I will fully admit that I may not yet be executing BT perfectly. But I would be curious to know what "far surpasses" means. By how much? I'd be even more curious to see logs of the exact same "elite" Ferals using BT and LI on the same exact fight (and enough logs to provide good averages). That would be the real answer to this question, not a sim.

 

Right now, with a 646 ilvl, I'm seeing better DPS with LI. But as I said, I'm not ruling out user error. I'm just a little bit suspicious, as opposed to Incarnation which seems clearly superior at 60.

Edited by JoeDruid

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It was the latter. What I mean is that Melee remained constant, Shred was down as a percentage of damage with LI (for obvious reasons), and Rip and Rake were up about 3% each. Meanwhile, LI contributed 10% of damage on its own. 

 

I will fully admit that I may not yet be executing BT perfectly. But I would be curious to know what "far surpasses" means. By how much? I'd be even more curious to see logs of the exact same "elite" Ferals using BT and LI on the same exact fight (and enough logs to provide good averages). That would be the real answer to this question, not a sim.

 

It's true that we don't have a ton of logs with which to provide conclusive proof yet. I can tell you that for me, from personal practice that in my gear, the difference is about 2k dps for me on most encounters, Twins and Brackenspore being notable exceptions (Twins LI is slightly higher, Brackenspore the BT is slightly higher but by a tiny percentage), on Tectus LI is actually deceptively terrible because there are too many targets, and BT is very,very ahead because of buffing Thrash, and on Imperator the only time you have 2-3 long-living adds (which is when LI is better) is during the transition, when you should be using your Incarnation+Berserk and thus getting more from BT at the time because you are able to spam.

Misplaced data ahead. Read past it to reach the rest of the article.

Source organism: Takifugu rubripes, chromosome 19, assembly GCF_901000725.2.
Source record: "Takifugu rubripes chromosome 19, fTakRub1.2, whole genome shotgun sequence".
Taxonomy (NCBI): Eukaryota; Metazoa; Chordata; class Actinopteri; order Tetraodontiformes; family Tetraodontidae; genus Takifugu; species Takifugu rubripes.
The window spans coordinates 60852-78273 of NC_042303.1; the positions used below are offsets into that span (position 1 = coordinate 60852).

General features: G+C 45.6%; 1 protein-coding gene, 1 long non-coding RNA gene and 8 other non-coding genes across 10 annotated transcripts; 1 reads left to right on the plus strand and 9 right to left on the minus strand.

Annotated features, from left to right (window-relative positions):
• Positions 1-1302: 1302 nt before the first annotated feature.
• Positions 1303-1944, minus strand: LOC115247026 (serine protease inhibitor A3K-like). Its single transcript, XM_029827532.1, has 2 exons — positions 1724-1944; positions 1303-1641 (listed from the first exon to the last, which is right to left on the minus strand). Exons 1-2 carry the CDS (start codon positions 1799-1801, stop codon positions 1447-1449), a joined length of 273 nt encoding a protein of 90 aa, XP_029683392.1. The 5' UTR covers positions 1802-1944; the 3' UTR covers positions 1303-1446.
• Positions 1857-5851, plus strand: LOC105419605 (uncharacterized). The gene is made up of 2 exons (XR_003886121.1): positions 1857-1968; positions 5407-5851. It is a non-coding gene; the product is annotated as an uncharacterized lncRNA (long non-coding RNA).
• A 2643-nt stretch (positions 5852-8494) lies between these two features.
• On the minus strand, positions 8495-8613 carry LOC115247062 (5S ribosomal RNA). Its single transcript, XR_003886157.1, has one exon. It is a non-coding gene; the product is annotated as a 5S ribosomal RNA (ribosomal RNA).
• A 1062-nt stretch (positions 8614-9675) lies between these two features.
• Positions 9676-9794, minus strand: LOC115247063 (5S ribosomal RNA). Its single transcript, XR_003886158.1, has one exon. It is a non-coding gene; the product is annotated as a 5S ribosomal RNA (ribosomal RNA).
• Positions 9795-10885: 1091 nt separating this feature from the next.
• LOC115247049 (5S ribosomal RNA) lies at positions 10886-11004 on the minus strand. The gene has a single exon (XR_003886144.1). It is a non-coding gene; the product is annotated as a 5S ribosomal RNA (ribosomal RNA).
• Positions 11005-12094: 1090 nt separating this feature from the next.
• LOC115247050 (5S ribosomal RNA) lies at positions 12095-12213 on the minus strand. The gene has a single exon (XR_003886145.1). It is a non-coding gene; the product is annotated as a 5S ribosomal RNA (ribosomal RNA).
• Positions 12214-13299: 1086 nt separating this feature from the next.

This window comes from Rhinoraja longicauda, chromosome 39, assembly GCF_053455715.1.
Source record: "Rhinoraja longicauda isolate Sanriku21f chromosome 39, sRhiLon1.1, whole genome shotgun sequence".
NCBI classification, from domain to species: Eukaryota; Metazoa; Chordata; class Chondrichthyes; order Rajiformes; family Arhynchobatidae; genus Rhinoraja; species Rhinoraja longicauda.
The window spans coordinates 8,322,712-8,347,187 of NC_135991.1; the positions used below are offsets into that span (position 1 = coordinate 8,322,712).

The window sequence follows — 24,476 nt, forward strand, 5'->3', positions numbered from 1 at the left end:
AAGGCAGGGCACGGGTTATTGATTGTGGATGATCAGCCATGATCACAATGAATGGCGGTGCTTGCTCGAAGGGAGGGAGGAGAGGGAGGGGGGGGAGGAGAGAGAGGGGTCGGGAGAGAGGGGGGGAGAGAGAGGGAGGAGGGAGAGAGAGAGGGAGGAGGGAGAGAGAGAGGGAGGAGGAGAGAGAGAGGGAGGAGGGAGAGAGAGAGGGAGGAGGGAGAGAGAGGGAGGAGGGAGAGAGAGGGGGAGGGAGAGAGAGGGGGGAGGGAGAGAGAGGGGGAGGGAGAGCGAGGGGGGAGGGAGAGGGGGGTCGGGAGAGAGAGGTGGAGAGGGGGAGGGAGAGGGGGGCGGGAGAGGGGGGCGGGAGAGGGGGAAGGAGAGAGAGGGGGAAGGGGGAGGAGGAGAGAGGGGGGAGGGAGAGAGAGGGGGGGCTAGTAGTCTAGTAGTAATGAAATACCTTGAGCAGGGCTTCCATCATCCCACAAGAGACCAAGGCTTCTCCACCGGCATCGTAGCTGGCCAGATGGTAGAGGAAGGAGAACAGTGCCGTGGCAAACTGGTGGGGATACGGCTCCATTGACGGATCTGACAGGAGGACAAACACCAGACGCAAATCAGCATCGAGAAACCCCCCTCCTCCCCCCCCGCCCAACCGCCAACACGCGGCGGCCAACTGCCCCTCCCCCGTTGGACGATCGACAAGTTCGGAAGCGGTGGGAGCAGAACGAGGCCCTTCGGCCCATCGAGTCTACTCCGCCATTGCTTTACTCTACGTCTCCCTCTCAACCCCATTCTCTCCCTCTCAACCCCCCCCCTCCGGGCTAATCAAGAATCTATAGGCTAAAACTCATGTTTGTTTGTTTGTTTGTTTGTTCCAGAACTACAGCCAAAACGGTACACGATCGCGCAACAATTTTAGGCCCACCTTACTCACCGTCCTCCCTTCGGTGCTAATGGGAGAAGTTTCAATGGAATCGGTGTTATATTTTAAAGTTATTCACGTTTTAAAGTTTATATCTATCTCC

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It's true that we don't have a ton of logs with which to provide conclusive proof yet. I can tell you that for me, from personal practice that in my gear, the difference is about 2k dps for me on most encounters, Twins and Brackenspore being notable exceptions (Twins LI is slightly higher, Brackenspore the BT is slightly higher but by a tiny percentage), on Tectus LI is actually deceptively terrible because there are too many targets, and BT is very,very ahead because of buffing Thrash, and on Imperator the only time you have 2-3 long-living adds (which is when LI is better) is during the transition, when you should be using your Incarnation+Berserk and thus getting more from BT at the time because you are able to spam.

 

What percentage increase are you seeing from BT? What is the total that includes that 2k?

Edited by JoeDruid

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What percentage increase are you seeing from BT? What is the total that includes that 2k?

 

when playing well, that would be going from like 27-28k to 29-30k. 

 

My apologies, should have said that.